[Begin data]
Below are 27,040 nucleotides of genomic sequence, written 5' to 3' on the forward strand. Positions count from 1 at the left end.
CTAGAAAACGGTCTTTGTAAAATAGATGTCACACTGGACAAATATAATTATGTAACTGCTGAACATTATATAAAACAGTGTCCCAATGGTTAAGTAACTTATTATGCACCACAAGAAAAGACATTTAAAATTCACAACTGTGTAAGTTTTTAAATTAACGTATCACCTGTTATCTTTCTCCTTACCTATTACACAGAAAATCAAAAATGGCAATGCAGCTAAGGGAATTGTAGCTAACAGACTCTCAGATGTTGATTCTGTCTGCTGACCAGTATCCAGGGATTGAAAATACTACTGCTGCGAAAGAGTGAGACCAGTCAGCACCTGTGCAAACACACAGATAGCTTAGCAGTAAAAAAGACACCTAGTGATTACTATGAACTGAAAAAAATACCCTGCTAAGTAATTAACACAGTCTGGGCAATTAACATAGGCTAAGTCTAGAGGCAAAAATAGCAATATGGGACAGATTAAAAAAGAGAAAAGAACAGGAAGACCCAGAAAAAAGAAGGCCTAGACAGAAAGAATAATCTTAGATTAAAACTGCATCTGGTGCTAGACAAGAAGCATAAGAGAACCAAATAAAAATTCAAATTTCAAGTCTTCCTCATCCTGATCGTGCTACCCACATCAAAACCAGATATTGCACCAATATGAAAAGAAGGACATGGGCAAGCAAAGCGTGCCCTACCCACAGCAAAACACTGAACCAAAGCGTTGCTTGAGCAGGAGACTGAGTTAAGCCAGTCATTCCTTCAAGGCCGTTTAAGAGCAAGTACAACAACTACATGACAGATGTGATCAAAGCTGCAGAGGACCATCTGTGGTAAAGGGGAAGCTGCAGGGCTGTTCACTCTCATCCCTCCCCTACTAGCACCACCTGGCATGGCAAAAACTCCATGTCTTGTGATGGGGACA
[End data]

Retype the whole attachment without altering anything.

Below are 27,040 nucleotides of genomic sequence, written 5' to 3' on the forward strand. Positions count from 1 at the left end.
CTAGAAAACGGTCTTTGTAAAATAGATGTCACACTGGACAAATATAATTATGTAACTGCTGAACATTATATAAAACAGTGTCCCAATGGTTAAGTAACTTATTATGCACCACAAGAAAAGACATTTAAAATTCACAACTGTGTAAGTTTTTAAATTAACGTATCACCTGTTATCTTTCTCCTTACCTATTACACAGAAAATCAAAAATGGCAATGCAGCTAAGGGAATTGTAGCTAACAGACTCTCAGATGTTGATTCTGTCTGCTGACCAGTATCCAGGGATTGAAAATACTACTGCTGCGAAAGAGTGAGACCAGTCAGCACCTGTGCAAACACACAGATAGCTTAGCAGTAAAAAAGACACCTAGTGATTACTATGAACTGAAAAAAATACCCTGCTAAGTAATTAACACAGTCTGGGCAATTAACATAGGCTAAGTCTAGAGGCAAAAATAGCAATATGGGACAGATTAAAAAAGAGAAAAGAACAGGAAGACCCAGAAAAAAGAAGGCCTAGACAGAAAGAATAATCTTAGATTAAAACTGCATCTGGTGCTAGACAAGAAGCATAAGAGAACCAAATAAAAATTCAAATTTCAAGTCTTCCTCATCCTGATCGTGCTACCCACATCAAAACCAGATATTGCACCAATATGAAAAGAAGGACATGGGCAAGCAAAGCGTGCCCTACCCACAGCAAAACACTGAACCAAAGCGTTGCTTGAGCAGGAGACTGAGTTAAGCCAGTCATTCCTTCAAGGCCGTTTAAGAGCAAGTACAACAACTACATGACAGATGTGATCAAAGCTGCAGAGGACCATCTGTGGTAAAGGGGAAGCTGCAGGGCTGTTCACTCTCATCCCTCCCCTACTAGCACCACCTGGCATGGCAAAAACTCCATGTCTTGTGATGGGGACA